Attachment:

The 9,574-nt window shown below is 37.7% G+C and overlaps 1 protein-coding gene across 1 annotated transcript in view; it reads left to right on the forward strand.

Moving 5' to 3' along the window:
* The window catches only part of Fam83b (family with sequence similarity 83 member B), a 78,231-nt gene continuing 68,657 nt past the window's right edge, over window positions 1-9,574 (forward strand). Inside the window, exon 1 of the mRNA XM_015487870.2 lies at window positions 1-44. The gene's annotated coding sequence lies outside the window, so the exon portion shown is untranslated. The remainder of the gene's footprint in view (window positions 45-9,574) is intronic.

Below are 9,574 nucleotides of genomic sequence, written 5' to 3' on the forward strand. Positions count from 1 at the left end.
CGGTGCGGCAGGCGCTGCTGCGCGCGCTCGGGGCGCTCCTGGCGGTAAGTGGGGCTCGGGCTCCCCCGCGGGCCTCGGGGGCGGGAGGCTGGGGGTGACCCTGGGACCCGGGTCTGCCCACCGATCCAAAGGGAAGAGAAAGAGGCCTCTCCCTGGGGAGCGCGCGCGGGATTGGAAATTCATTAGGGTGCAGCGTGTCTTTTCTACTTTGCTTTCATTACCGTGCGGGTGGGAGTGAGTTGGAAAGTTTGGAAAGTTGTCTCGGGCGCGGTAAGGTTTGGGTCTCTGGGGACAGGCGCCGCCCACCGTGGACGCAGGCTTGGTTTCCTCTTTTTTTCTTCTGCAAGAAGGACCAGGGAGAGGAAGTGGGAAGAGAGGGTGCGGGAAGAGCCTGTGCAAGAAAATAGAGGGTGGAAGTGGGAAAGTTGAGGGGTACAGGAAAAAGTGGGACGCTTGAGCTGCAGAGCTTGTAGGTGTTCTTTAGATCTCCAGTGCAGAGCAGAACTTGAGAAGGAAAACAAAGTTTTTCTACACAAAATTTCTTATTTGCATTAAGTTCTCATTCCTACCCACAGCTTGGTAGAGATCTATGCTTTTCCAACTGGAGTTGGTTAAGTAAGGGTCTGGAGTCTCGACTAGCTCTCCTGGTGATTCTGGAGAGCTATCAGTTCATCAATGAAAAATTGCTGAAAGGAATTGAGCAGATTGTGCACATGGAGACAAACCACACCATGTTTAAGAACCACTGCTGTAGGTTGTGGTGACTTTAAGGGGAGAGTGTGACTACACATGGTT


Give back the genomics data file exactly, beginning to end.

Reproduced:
The 9,574-nt window shown below is 37.7% G+C and overlaps 1 protein-coding gene across 1 annotated transcript in view; it reads left to right on the forward strand.

Moving 5' to 3' along the window:
* The window catches only part of Fam83b (family with sequence similarity 83 member B), a 78,231-nt gene continuing 68,657 nt past the window's right edge, over window positions 1-9,574 (forward strand). Inside the window, exon 1 of the mRNA XM_015487870.2 lies at window positions 1-44. The gene's annotated coding sequence lies outside the window, so the exon portion shown is untranslated. The remainder of the gene's footprint in view (window positions 45-9,574) is intronic.

Below are 9,574 nucleotides of genomic sequence, written 5' to 3' on the forward strand. Positions count from 1 at the left end.
CGGTGCGGCAGGCGCTGCTGCGCGCGCTCGGGGCGCTCCTGGCGGTAAGTGGGGCTCGGGCTCCCCCGCGGGCCTCGGGGGCGGGAGGCTGGGGGTGACCCTGGGACCCGGGTCTGCCCACCGATCCAAAGGGAAGAGAAAGAGGCCTCTCCCTGGGGAGCGCGCGCGGGATTGGAAATTCATTAGGGTGCAGCGTGTCTTTTCTACTTTGCTTTCATTACCGTGCGGGTGGGAGTGAGTTGGAAAGTTTGGAAAGTTGTCTCGGGCGCGGTAAGGTTTGGGTCTCTGGGGACAGGCGCCGCCCACCGTGGACGCAGGCTTGGTTTCCTCTTTTTTTCTTCTGCAAGAAGGACCAGGGAGAGGAAGTGGGAAGAGAGGGTGCGGGAAGAGCCTGTGCAAGAAAATAGAGGGTGGAAGTGGGAAAGTTGAGGGGTACAGGAAAAAGTGGGACGCTTGAGCTGCAGAGCTTGTAGGTGTTCTTTAGATCTCCAGTGCAGAGCAGAACTTGAGAAGGAAAACAAAGTTTTTCTACACAAAATTTCTTATTTGCATTAAGTTCTCATTCCTACCCACAGCTTGGTAGAGATCTATGCTTTTCCAACTGGAGTTGGTTAAGTAAGGGTCTGGAGTCTCGACTAGCTCTCCTGGTGATTCTGGAGAGCTATCAGTTCATCAATGAAAAATTGCTGAAAGGAATTGAGCAGATTGTGCACATGGAGACAAACCACACCATGTTTAAGAACCACTGCTGTAGGTTGTGGTGACTTTAAGGGGAGAGTGTGACTACACATGGTT